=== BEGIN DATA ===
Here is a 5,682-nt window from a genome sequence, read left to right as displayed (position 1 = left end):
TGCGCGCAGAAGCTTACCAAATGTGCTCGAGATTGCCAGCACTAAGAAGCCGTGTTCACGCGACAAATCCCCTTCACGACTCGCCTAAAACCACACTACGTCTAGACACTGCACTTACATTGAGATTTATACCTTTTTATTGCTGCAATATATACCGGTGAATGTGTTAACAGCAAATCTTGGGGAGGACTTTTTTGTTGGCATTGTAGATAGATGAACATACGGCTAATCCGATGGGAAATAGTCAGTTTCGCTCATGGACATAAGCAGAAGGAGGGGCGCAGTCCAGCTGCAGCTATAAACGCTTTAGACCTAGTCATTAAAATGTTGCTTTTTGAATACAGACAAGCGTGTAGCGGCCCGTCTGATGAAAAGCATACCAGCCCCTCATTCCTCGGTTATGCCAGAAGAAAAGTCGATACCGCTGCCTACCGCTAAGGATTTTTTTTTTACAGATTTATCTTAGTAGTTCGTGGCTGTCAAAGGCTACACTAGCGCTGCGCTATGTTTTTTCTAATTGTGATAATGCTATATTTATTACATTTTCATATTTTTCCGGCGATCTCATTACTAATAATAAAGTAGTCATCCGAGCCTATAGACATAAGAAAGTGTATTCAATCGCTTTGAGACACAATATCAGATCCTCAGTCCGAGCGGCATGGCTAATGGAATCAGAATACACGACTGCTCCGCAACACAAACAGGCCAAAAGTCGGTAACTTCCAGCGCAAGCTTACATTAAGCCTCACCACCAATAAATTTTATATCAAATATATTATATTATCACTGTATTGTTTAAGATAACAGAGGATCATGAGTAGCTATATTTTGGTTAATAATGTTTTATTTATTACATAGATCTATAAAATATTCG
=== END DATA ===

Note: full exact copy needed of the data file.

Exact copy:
Here is a 5,682-nt window from a genome sequence, read left to right as displayed (position 1 = left end):
TGCGCGCAGAAGCTTACCAAATGTGCTCGAGATTGCCAGCACTAAGAAGCCGTGTTCACGCGACAAATCCCCTTCACGACTCGCCTAAAACCACACTACGTCTAGACACTGCACTTACATTGAGATTTATACCTTTTTATTGCTGCAATATATACCGGTGAATGTGTTAACAGCAAATCTTGGGGAGGACTTTTTTGTTGGCATTGTAGATAGATGAACATACGGCTAATCCGATGGGAAATAGTCAGTTTCGCTCATGGACATAAGCAGAAGGAGGGGCGCAGTCCAGCTGCAGCTATAAACGCTTTAGACCTAGTCATTAAAATGTTGCTTTTTGAATACAGACAAGCGTGTAGCGGCCCGTCTGATGAAAAGCATACCAGCCCCTCATTCCTCGGTTATGCCAGAAGAAAAGTCGATACCGCTGCCTACCGCTAAGGATTTTTTTTTTACAGATTTATCTTAGTAGTTCGTGGCTGTCAAAGGCTACACTAGCGCTGCGCTATGTTTTTTCTAATTGTGATAATGCTATATTTATTACATTTTCATATTTTTCCGGCGATCTCATTACTAATAATAAAGTAGTCATCCGAGCCTATAGACATAAGAAAGTGTATTCAATCGCTTTGAGACACAATATCAGATCCTCAGTCCGAGCGGCATGGCTAATGGAATCAGAATACACGACTGCTCCGCAACACAAACAGGCCAAAAGTCGGTAACTTCCAGCGCAAGCTTACATTAAGCCTCACCACCAATAAATTTTATATCAAATATATTATATTATCACTGTATTGTTTAAGATAACAGAGGATCATGAGTAGCTATATTTTGGTTAATAATGTTTTATTTATTACATAGATCTATAAAATATTCG